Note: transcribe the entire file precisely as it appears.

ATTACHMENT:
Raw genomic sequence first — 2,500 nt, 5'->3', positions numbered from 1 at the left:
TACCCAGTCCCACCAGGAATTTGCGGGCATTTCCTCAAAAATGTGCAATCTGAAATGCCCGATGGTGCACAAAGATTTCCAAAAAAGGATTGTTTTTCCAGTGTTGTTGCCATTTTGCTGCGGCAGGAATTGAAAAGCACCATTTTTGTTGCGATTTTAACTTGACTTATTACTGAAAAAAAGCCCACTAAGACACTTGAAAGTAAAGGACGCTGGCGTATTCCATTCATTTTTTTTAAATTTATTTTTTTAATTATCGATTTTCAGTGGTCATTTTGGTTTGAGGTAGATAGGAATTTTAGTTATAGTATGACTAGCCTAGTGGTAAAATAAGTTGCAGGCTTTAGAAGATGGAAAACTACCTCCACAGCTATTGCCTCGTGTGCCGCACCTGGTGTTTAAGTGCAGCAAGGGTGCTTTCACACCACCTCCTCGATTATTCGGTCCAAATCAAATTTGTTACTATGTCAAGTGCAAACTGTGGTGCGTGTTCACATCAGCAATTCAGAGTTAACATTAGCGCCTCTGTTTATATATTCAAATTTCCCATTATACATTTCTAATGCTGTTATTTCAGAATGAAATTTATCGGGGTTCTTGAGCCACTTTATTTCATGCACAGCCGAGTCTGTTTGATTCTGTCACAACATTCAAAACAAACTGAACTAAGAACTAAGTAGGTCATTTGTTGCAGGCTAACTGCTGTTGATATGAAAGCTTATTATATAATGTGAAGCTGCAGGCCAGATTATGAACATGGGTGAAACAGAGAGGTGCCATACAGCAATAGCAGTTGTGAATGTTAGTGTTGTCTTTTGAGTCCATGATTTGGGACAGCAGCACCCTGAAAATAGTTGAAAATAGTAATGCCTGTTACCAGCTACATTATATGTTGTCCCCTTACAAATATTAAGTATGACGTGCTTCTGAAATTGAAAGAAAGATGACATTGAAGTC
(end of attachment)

Raw genomic sequence first — 2,500 nt, 5'->3', positions numbered from 1 at the left:
TACCCAGTCCCACCAGGAATTTGCGGGCATTTCCTCAAAAATGTGCAATCTGAAATGCCCGATGGTGCACAAAGATTTCCAAAAAAGGATTGTTTTTCCAGTGTTGTTGCCATTTTGCTGCGGCAGGAATTGAAAAGCACCATTTTTGTTGCGATTTTAACTTGACTTATTACTGAAAAAAAGCCCACTAAGACACTTGAAAGTAAAGGACGCTGGCGTATTCCATTCATTTTTTTTAAATTTATTTTTTTAATTATCGATTTTCAGTGGTCATTTTGGTTTGAGGTAGATAGGAATTTTAGTTATAGTATGACTAGCCTAGTGGTAAAATAAGTTGCAGGCTTTAGAAGATGGAAAACTACCTCCACAGCTATTGCCTCGTGTGCCGCACCTGGTGTTTAAGTGCAGCAAGGGTGCTTTCACACCACCTCCTCGATTATTCGGTCCAAATCAAATTTGTTACTATGTCAAGTGCAAACTGTGGTGCGTGTTCACATCAGCAATTCAGAGTTAACATTAGCGCCTCTGTTTATATATTCAAATTTCCCATTATACATTTCTAATGCTGTTATTTCAGAATGAAATTTATCGGGGTTCTTGAGCCACTTTATTTCATGCACAGCCGAGTCTGTTTGATTCTGTCACAACATTCAAAACAAACTGAACTAAGAACTAAGTAGGTCATTTGTTGCAGGCTAACTGCTGTTGATATGAAAGCTTATTATATAATGTGAAGCTGCAGGCCAGATTATGAACATGGGTGAAACAGAGAGGTGCCATACAGCAATAGCAGTTGTGAATGTTAGTGTTGTCTTTTGAGTCCATGATTTGGGACAGCAGCACCCTGAAAATAGTTGAAAATAGTAATGCCTGTTACCAGCTACATTATATGTTGTCCCCTTACAAATATTAAGTATGACGTGCTTCTGAAATTGAAAGAAAGATGACATTGAAGTC